Last week, we explored choosing an internship that’s right for you. Now let’s skip forward to your first day of your three-month (or one-semester or however long) gig.
The most important thing to remember about any internship is that you’re there to learn. You might go in with an idea of what you’ll be learning, but keep an open mind. Some more tips to get the most out of your time:
- Observe. The professional world is very different from the academic environment, so you’ll encounter a lot of unfamiliar situations. There is a lot you can learn just by watching those around you, not just how they do their jobs and the tasks you’re interested in, but also the general professional atmosphere of the company and industry. Pay close attention to how people communicate and work together to help you build your soft skills, too. Make a mental note of what you like or don’t like about the workplace (Is it collaborative or competitive? Supportive or toxic?).
- Ask questions. Remember, you’re there to learn, so if you have a question, speak up and ask! It could be about something technical or it could be about something more strategic. This is also a great way to build a mentor-mentee relationship with your supervisor and find out more about other perspectives. If you’re shy in a group, maybe schedule some time with your boss to ask questions in a one-on-one setting.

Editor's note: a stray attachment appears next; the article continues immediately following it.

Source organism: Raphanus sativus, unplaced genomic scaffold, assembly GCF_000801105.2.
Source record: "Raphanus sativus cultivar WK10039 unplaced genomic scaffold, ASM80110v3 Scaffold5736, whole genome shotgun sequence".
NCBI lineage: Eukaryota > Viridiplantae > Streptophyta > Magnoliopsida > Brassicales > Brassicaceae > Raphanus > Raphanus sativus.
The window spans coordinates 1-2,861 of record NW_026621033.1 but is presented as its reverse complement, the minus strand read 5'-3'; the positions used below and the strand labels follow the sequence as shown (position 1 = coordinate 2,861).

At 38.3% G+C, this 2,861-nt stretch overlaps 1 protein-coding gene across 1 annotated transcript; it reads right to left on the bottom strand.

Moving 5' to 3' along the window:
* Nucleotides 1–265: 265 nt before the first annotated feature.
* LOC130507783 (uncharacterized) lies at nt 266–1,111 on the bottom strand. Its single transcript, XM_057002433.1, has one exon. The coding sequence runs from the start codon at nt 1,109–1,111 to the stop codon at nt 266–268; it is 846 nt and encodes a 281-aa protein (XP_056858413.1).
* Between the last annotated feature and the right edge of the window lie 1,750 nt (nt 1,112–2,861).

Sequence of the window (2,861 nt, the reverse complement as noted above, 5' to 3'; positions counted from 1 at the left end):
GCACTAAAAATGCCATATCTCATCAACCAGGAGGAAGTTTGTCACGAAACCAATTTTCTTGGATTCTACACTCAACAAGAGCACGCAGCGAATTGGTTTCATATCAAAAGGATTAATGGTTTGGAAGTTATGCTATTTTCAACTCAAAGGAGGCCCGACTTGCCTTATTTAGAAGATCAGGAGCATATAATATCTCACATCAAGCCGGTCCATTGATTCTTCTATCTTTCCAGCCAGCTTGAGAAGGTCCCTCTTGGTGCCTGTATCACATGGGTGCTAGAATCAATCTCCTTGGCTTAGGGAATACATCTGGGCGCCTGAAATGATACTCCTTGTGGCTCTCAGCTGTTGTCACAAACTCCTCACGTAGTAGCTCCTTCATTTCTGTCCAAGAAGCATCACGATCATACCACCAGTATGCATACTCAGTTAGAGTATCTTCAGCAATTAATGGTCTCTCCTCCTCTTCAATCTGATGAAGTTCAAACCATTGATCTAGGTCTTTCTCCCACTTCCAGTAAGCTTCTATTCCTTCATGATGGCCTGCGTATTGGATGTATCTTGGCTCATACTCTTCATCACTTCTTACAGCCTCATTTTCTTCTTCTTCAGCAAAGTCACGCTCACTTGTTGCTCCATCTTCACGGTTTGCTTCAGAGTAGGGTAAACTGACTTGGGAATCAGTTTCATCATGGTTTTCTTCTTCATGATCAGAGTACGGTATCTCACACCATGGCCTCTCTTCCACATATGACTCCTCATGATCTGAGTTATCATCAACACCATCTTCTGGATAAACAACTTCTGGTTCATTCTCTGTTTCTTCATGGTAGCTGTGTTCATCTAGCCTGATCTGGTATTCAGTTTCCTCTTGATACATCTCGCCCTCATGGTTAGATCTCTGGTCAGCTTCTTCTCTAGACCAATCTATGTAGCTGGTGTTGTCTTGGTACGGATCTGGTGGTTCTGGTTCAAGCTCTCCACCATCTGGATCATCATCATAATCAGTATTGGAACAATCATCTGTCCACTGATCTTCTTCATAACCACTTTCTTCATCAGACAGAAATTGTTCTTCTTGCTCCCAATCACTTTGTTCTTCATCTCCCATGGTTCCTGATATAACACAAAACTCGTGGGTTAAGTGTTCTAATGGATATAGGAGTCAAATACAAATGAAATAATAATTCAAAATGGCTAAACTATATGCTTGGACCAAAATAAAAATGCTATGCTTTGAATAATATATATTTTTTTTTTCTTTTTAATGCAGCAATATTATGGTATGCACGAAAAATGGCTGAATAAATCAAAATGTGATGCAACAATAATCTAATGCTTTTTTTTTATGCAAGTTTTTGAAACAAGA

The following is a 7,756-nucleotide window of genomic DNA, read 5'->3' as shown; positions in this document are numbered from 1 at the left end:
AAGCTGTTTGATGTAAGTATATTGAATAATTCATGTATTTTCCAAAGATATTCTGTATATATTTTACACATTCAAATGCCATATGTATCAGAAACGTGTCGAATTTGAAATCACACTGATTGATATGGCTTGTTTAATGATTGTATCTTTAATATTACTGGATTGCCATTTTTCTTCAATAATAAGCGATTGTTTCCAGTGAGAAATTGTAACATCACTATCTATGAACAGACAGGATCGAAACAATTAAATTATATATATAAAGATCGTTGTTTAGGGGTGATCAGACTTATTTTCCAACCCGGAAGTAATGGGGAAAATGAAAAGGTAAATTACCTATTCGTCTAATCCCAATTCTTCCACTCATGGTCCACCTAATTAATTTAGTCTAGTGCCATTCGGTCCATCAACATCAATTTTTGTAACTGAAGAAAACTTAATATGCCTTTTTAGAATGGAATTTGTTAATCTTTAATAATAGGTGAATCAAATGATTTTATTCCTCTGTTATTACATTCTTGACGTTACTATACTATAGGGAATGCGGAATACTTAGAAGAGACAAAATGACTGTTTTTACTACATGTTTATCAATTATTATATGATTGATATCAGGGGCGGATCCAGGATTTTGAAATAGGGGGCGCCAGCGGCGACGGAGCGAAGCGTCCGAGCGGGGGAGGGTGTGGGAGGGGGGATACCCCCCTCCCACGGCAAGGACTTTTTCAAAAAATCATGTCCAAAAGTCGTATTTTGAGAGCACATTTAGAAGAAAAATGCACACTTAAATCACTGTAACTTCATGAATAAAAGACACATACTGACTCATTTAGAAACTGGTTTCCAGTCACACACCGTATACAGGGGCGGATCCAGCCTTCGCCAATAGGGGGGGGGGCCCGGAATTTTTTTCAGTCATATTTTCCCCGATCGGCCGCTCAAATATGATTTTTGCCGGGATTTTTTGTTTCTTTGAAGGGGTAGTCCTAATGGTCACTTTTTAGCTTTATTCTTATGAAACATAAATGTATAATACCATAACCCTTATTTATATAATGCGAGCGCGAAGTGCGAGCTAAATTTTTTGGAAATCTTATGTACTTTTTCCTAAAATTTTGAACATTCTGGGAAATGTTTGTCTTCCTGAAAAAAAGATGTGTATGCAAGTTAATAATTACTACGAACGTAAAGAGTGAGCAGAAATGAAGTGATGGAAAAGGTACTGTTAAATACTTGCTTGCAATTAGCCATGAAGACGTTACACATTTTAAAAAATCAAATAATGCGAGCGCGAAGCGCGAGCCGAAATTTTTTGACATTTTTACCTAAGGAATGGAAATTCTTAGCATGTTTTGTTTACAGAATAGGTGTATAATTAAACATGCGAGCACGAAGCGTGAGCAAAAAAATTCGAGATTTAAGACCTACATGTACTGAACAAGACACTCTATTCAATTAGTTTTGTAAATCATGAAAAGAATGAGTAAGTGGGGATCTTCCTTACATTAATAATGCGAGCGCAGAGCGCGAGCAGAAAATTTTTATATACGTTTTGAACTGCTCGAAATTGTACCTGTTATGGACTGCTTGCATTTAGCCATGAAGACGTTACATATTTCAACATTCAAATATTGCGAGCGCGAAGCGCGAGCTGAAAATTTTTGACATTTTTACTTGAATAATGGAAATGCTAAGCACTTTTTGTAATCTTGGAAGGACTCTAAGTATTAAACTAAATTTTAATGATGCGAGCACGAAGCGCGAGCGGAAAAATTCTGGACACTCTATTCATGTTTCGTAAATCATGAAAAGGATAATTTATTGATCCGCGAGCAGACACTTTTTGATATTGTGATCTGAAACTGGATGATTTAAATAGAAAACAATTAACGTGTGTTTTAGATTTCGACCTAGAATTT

- Volunteer. One of the best ways to learn is to do, so get in there! Volunteer for every opportunity you possibly can, from working events to tagging along to meetings (even if it’s just to run the PowerPoint). This is by far the best way to get exposure to the wider industry that you’re interested in and try out new experiences.
- Act like a regular employee. Even if they’re not paying you, you should take your position seriously and treat it like a job. Be punctual, reliable, and professional. Get to know those in your department or desired industry (starting with your boss). When it’s in the budget, companies have gone to great lengths to find a full-time position to keep a great intern. Even if you don’t stay with that company, you want to foster a good working relationship for future recommendations and networking.
Originally posted on Memoranda.